Northern Transmissions review of 'Goat Girl' by Goat Girl

Rough Trade


Goat Girl

Goat Girl

The ascent of South London’s Goat Girl has been a sharp one; the four-piece signed to Rough Trade six months after completing their line up – notably on the day the United Kingdom voted to leave the EU, so for most that day was pretty shit and for Goat Girl it was a weird mixed bag of emotions, “it was such a bittersweet day. Like, should I feel happy or fucking sad?” recalls vocalist Lottie ‘Clottie Cream’ Ellis on that pivotal day back in June 2016. Leap forward to 2018 and the quartet are readying their self-titled debut LP, which acts as a window into the band’s world; it’s an album that lives in the half-light, where shadows are tall and things can easily take a sinister turn.

South London is in the spotlight at the moment, due to the likes of Shame, Sorry, Bat-Bike and of course, Goat Girl catching the attention of music fans and tastemakers alike. What binds them together is their creative nature and it’s nurturing environment meaning young bands are getting the chance to air their wares with likeminded souls. Whilst it’s easy to lump them all into an indie or punk bracket, Goat Girl’s sonic personality is a trickier one to pin down; there’s hints of surf-guitar twangs, macabre drawn out strings and steadfast drumming that creates a moody aesthetic. Darkness looms close to the album’s baroque stylings, where tracks can begin in an elongated lumbering manner before galloping at a breakneck pace, ‘The Man with No Heart or Brain’ typifies the act’s knack for gradual shifting dynamics, whilst ‘Little Liar’ just goes for broke from the off, a fast sprint of rampant beats and razor-like guitar lines. ‘Viper Fish’ opts for the middle ground, a track built on subtle peaks and troughs – where chanted, drawled vocals give way to a ground swell of brooding atmospherics.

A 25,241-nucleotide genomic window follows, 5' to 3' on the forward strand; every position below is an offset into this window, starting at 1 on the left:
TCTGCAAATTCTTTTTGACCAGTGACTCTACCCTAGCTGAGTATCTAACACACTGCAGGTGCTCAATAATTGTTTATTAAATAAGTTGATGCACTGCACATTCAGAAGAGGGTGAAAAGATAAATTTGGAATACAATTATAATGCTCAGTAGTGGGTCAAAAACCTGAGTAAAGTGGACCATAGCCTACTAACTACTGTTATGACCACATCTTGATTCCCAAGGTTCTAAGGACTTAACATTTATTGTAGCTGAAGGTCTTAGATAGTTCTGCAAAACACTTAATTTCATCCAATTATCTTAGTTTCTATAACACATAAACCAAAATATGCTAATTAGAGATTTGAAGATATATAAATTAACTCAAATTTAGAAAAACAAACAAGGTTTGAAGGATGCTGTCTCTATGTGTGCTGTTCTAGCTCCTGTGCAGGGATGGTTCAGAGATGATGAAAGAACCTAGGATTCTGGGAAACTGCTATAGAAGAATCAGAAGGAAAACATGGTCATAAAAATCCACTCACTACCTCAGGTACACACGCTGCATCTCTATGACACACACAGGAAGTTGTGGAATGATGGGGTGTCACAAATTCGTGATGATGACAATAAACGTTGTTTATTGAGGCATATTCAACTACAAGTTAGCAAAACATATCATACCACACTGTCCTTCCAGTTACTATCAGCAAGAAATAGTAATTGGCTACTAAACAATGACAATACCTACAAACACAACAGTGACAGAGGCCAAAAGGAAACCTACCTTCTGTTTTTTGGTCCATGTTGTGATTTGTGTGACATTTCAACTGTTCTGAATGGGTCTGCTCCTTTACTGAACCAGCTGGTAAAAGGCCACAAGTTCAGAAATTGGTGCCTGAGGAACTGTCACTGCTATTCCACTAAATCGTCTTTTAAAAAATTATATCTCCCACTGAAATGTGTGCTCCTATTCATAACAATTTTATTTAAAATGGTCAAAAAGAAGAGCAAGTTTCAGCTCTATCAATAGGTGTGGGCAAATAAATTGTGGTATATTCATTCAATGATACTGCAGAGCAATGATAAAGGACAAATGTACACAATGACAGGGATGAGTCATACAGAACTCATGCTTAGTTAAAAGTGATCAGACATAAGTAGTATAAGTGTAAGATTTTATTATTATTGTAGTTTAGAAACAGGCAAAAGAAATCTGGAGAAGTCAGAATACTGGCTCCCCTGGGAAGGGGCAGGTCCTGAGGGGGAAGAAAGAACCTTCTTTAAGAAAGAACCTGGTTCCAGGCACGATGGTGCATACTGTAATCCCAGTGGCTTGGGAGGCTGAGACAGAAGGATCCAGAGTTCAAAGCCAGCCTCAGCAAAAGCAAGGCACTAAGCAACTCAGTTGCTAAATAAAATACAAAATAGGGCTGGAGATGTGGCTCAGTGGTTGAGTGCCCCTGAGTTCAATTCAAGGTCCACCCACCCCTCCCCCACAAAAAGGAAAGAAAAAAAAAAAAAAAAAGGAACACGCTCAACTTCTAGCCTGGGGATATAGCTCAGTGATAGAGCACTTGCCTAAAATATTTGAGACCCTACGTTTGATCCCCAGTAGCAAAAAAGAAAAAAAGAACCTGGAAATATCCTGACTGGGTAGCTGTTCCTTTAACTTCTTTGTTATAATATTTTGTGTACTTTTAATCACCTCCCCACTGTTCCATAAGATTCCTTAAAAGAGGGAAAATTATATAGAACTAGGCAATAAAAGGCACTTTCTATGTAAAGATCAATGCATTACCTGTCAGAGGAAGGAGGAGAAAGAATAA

‘Goat Girl’ occupies the darker recesses of the human psyche, with ‘Creep’ telling the story of a dodgy sounding fella “with his dirty trouser stain” who “wants to smash your head in” whilst on the train. This is all played out to the sound of boom-clap drums and anxiety inducing violin quivers. ‘Country Sleaze’s explosive quiet/loud pendulum swings has Ellis plaintively teasing “touch my body/touch my soul/touch that deep and disused hole”. More sexual provocation crops up on single ‘The Man’, a randy, country-cum- surf-flecked ditty for the frustrated which has Ellis tracing the gaze from her object of affection “watching your eyes/watching my thighs”.

The group’s debut boasts 19 tracks, with instrumental interludes strewn liberally throughout, to give the album a scrapbook feel. ‘Goat Girl’ hangs together well but you get the sense that stylistically, for their next record they could easily flip 180 degrees and put out something completely different. Right here and now, the four piece have laid down a solid foundation, which most likely will pave the way to an interesting and surprising future.

Words and Thoughts by Adam Williams